It was just last week that Londonist speculated our new mayor might not be so enthused about the skyscrapers redrawing London's skyline as his predecessor was. Now we have confirmation from the blond-barnetted one himself: he is to demand tougher rules on high rise buildings.
Johnson outlined his views on skyscraper requirements thus:
"They should be buildings of quality, they should be buildings of distinction... I do think we should be protecting strategic views in London, and I do think we should be protecting beautiful, world-famous [landmarks]"
Boris is concerned, firstly, about protecting the capital's historic views, and in particular the "viewing corridors" of St. Paul's and the Palace of Westminster, restrictions on which were eased under Livingstone.
Secondly, as The Times reports, Boris is planning to eschew Ken's "build 'em high and damn the planners" approach - which saw an 83% rise in homes delivered between 2000 and 2007 - in favour of an emphasis on "more family homes with gardens". Well, an Englishman's home is his castle, after all, though how such bucolic dreams will chime with an ever-growing population should be interesting to see.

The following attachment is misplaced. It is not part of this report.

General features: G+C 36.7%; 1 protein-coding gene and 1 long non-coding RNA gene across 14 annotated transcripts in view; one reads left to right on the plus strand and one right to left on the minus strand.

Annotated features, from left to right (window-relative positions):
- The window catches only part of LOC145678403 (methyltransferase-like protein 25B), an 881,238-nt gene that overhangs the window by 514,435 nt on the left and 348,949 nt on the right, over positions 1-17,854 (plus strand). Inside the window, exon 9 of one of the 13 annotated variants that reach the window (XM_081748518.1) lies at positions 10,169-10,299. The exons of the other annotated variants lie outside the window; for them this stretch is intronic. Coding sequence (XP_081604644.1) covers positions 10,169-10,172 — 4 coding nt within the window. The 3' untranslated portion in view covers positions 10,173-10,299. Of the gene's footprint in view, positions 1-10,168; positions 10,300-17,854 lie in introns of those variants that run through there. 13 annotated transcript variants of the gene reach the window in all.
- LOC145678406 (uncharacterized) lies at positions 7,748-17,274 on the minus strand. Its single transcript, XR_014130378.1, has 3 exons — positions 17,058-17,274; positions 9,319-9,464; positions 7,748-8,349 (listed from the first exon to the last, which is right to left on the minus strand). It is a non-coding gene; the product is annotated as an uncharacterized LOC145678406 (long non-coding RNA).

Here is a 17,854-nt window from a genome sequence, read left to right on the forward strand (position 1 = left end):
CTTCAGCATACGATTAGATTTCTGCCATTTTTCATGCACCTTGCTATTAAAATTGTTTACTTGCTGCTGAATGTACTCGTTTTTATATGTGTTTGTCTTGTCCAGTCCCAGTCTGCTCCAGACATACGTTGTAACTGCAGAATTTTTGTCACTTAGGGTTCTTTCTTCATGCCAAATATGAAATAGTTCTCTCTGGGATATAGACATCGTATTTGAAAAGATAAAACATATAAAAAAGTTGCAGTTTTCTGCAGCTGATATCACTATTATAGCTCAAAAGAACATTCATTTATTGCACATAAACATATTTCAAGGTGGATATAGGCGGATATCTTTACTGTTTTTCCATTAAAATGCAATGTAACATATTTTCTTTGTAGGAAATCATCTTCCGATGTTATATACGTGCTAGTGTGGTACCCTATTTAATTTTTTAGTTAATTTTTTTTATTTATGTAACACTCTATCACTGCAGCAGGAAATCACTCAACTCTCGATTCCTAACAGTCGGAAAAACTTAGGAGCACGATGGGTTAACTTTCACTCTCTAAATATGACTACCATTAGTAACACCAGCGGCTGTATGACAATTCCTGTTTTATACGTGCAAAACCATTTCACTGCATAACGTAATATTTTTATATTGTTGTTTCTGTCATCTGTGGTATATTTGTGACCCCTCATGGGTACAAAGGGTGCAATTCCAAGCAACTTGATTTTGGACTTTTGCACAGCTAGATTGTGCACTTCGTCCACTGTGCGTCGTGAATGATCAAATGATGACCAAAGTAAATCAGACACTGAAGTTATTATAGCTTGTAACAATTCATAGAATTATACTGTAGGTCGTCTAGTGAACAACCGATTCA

The Standard, barely able to contain its glee, published a list of buildings that might be under threat. Many are apartment blocks, and Boris will likely be encouraged in his efforts to jam a kravat into the cement mixer by a survey that suggested 84% of people would rather live anywhere than a high-rise building.
In another sign of the changing times at City Hall, there have been suggestions that Labour peer Richard Rogers, currently London's design adviser, would step down from the position. When pressed on Lord Rogers' future, deputy mayor Richard Barnes shot back "I don't know. Do you have a crystal ball?". Rumours that noted architectural bore and foe of tall towers, Prince Charles, will be replacing Lord Rogers in his watchdog role are spurious and, frankly, silly.